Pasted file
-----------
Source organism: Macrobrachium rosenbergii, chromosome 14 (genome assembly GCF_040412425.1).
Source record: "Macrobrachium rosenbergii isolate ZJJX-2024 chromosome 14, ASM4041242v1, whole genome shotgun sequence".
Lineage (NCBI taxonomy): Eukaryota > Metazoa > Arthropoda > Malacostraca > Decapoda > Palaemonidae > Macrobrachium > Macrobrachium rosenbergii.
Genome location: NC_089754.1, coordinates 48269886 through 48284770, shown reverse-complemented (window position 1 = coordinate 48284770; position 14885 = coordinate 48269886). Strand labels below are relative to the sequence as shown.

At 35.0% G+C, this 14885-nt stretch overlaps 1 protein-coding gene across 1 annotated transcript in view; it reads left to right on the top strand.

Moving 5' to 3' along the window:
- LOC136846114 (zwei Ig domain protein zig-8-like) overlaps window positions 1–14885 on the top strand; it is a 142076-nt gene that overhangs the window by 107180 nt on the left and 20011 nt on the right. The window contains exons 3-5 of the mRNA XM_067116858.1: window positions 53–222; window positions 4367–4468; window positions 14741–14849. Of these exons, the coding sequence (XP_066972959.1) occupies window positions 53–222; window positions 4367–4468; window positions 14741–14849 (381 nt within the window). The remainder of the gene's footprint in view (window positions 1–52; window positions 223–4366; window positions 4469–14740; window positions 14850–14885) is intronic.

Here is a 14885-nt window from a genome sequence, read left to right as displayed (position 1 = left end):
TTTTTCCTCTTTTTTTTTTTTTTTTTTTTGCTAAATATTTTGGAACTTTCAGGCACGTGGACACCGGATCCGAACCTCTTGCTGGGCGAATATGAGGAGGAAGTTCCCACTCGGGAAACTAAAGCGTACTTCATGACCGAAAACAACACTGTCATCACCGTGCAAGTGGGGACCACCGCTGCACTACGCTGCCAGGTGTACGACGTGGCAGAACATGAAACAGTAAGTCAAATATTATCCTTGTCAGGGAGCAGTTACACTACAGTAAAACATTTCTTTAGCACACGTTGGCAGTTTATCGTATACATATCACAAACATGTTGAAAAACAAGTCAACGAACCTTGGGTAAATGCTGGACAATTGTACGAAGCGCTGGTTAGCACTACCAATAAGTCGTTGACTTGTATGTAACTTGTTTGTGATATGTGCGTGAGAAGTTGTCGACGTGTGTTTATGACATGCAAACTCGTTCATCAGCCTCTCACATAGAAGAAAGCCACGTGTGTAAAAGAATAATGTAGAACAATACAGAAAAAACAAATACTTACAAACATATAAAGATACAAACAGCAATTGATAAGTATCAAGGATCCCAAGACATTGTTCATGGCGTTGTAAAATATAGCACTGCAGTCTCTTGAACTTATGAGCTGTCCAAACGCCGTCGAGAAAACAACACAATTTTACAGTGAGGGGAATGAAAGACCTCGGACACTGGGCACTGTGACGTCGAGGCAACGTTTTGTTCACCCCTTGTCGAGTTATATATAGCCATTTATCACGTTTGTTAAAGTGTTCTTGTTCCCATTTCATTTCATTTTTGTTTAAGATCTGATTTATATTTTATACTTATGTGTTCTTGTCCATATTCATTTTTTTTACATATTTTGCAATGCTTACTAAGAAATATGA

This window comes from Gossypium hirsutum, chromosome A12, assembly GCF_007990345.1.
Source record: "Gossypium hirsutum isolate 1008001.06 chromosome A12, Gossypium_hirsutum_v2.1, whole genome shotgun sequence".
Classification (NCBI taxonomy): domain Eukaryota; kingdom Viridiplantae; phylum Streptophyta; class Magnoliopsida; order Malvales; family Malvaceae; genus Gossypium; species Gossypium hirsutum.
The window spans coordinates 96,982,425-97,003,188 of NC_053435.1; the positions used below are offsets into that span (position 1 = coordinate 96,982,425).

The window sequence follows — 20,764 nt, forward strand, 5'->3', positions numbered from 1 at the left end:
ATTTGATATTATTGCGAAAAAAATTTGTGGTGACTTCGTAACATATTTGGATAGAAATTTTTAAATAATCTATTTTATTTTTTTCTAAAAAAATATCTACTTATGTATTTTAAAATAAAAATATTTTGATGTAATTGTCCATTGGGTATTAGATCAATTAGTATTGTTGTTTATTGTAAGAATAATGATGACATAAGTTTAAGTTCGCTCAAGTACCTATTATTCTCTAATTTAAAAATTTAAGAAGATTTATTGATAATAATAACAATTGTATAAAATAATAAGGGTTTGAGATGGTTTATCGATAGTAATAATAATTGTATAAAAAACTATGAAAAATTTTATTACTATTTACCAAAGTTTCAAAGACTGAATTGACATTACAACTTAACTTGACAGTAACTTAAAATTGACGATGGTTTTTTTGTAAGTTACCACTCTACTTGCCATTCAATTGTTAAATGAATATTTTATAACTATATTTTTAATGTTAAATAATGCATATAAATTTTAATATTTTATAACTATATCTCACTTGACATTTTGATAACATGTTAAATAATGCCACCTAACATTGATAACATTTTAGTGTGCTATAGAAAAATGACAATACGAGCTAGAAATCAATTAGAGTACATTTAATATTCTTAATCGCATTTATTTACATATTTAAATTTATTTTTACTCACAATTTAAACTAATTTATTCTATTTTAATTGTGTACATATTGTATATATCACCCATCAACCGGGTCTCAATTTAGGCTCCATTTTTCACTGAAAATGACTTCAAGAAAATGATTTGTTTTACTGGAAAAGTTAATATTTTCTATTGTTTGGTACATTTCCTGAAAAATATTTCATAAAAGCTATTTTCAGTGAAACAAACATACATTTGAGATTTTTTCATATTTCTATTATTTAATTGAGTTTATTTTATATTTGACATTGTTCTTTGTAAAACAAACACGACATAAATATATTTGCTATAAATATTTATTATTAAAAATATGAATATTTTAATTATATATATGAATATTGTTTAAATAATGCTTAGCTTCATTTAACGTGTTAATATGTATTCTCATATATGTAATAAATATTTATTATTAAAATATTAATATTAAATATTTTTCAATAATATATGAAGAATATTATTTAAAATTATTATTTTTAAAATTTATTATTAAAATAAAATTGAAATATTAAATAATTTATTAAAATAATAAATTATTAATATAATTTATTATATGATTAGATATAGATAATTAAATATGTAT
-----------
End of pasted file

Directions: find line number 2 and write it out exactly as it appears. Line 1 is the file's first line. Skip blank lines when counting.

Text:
Source record: "Macrobrachium rosenbergii isolate ZJJX-2024 chromosome 14, ASM4041242v1, whole genome shotgun sequence".